True courage doesn’t typically issue in heroic behavior. Rather, it simply enables us to go beyond our selfish interests or perceived safe zones into gestures and conversations that cut new grooves for the Gospel to flow into the lives of the people we see each day. Or it allows us to take new works, pursue new projects, or undertake new disciplines so that Jesus can be more fully formed in us and more consistently present through us. The more we learn courage in every area of our lives, the more our heart and soul will be strengthened to serve Jesus consistently.

But beyond learning about courage, we need the power of God if we are to act courageously. Again, by nature we do not act courageously, whether by word or deed. But if we can learn the true nature of Christian courage – what it is, where it comes from, why it matters, and how to express it – then, when the opportunity for courage arises, we can draw on the Spirit of God to take us beyondour fears, beyond our comfort zone, beyond any previous experiences, into realms of word and deed that we can only account for as the work of the Spirit within us – words and deeds we’ve never dared to think possible or to ask the Lord to do through us. 

Exceedingly abundantly more
Real Christian courage enables us to be and do more – even exceedingly abundantly more – than we would ever have thought we were capable of in serving Christ and advancing His Kingdom. As we grow to understand the key components of Christian courage, and as we discover the means for engaging the indwelling Spirit of God, we will surprise even ourselves to see how God can work within us in courageous ways.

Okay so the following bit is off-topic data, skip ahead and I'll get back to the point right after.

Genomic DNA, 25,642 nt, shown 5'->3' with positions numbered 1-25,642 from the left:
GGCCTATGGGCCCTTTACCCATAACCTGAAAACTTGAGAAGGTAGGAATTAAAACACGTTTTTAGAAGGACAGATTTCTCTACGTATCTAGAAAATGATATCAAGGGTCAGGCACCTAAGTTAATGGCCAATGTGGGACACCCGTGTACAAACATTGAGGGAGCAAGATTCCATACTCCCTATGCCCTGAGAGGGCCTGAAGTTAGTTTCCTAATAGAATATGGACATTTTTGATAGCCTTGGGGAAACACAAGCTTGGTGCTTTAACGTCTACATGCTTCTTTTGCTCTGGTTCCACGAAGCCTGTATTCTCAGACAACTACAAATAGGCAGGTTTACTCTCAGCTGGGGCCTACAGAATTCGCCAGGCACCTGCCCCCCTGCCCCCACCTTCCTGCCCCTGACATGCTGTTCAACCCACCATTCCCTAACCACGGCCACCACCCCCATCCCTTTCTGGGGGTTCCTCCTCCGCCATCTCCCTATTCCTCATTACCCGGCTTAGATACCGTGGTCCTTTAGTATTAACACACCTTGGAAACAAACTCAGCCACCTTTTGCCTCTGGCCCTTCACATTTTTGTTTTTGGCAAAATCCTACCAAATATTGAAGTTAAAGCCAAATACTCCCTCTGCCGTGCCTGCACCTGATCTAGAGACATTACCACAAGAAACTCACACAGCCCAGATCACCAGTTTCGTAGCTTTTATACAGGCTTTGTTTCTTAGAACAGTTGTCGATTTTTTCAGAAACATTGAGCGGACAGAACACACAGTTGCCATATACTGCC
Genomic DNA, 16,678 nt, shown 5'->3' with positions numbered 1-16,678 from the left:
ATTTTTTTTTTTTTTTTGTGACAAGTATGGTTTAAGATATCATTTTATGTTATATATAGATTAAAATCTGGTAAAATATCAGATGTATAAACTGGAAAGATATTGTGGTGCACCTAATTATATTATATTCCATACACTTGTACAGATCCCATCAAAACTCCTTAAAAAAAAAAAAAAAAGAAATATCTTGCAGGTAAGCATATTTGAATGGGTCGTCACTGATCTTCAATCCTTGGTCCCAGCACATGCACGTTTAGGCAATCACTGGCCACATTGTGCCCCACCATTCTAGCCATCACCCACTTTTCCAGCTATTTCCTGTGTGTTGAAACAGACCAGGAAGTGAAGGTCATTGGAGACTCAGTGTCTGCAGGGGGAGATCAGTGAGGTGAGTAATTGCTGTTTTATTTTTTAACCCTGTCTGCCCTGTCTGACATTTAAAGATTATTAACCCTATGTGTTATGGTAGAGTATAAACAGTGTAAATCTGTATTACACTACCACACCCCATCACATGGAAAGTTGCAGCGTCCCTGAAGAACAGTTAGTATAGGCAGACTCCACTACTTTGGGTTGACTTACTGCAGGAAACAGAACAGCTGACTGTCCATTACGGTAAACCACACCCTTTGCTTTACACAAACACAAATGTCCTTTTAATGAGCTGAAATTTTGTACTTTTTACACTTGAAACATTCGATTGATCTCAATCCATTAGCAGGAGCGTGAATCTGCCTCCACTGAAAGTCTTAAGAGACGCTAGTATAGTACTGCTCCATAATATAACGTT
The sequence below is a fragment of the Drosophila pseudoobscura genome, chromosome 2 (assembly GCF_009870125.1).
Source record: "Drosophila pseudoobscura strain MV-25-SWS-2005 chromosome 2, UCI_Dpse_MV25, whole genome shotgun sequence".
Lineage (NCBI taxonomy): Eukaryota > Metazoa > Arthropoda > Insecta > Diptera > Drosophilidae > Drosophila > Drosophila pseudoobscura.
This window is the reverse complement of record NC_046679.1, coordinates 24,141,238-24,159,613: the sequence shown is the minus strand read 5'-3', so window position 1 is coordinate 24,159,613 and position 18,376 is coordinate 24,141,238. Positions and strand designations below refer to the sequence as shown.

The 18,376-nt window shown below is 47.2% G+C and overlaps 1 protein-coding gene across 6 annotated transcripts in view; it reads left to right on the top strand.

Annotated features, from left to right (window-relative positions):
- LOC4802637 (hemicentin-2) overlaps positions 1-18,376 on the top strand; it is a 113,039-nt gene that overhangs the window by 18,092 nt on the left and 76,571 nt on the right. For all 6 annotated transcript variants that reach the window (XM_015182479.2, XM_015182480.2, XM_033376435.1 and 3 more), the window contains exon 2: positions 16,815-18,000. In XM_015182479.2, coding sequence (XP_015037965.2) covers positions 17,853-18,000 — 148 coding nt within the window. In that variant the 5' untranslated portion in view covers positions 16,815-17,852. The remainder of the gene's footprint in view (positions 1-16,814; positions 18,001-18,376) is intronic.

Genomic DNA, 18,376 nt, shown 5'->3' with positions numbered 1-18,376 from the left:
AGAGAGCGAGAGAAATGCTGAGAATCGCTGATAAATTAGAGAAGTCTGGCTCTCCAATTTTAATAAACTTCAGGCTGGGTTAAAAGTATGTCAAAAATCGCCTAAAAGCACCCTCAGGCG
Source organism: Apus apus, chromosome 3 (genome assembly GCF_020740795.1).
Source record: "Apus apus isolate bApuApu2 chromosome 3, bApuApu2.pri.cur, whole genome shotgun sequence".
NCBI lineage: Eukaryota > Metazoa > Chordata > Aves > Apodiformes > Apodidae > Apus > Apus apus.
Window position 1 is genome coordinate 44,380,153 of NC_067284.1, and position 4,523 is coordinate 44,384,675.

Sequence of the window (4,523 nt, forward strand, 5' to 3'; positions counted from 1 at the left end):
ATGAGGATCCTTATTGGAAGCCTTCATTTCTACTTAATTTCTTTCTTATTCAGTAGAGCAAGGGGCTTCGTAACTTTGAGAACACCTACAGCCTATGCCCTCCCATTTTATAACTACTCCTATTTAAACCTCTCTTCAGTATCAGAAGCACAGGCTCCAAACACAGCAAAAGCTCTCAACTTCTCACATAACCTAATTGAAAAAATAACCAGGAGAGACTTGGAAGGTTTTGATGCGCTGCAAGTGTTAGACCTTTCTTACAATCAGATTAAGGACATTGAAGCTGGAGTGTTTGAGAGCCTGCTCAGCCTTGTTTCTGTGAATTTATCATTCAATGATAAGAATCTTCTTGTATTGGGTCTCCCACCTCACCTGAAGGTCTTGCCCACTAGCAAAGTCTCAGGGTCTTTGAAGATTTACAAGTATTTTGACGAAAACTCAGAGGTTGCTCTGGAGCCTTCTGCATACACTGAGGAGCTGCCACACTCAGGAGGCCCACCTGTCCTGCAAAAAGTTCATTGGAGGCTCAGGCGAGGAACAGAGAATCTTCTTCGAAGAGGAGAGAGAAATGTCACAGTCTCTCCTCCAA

Christian courage is a work of God’s Spirit, so we will never take credit for it, never boast of being brave at heart by our own efforts, and always make sure to give God the praise, glory, and honor whenever any of His people act in courageous ways for Christ and His Kingdom.

Jesus commands us not to be afraid, but to overcome our fears by looking to Him. He has overcome the world and everything in it, and as we grow in Him – in His mind and heart – we may expect to have brave hearts sufficient for every challenge and every opportunity for glorifying God and advancing His Kingdom.

For reflection
1.  Give some examples of courage directed to improper ends. How does such courage differ from Christian courage?

2.  Why do we say that Christian courage is a work of God’s Spirit? What are the implications of this for becoming more courageous?

3.  Meditate on Acts 1.8, Galatians 5.16-23, and 1 Corinthians 12.7-11. Given what we see in these passages, how might we expect the Spirit to try to encourage us?

Next steps: Where does courage come from? How can we become more courageous? What opportunities do you expect to have today for manifesting Christian courage? How can you prepare for those opportunities now?

T. M. Moore

Focusing on Jesus
All the installments in this “Strong Souls” series are available in PDF by clicking here.

If you missed our ReVision series on encouragement, you can download all the installments of that study for free by clicking here.

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Except as indicated, Scripture taken from the New King James Version. © Copyright 1982 by Thomas Nelson, Inc. Used by permission. All rights reserved.

T.M. Moore

T. M. Moore is principal of The Fellowship of Ailbe, a spiritual fellowship in the Celtic Christian tradition. He and his wife, Susie, make their home in Essex Junction, VT.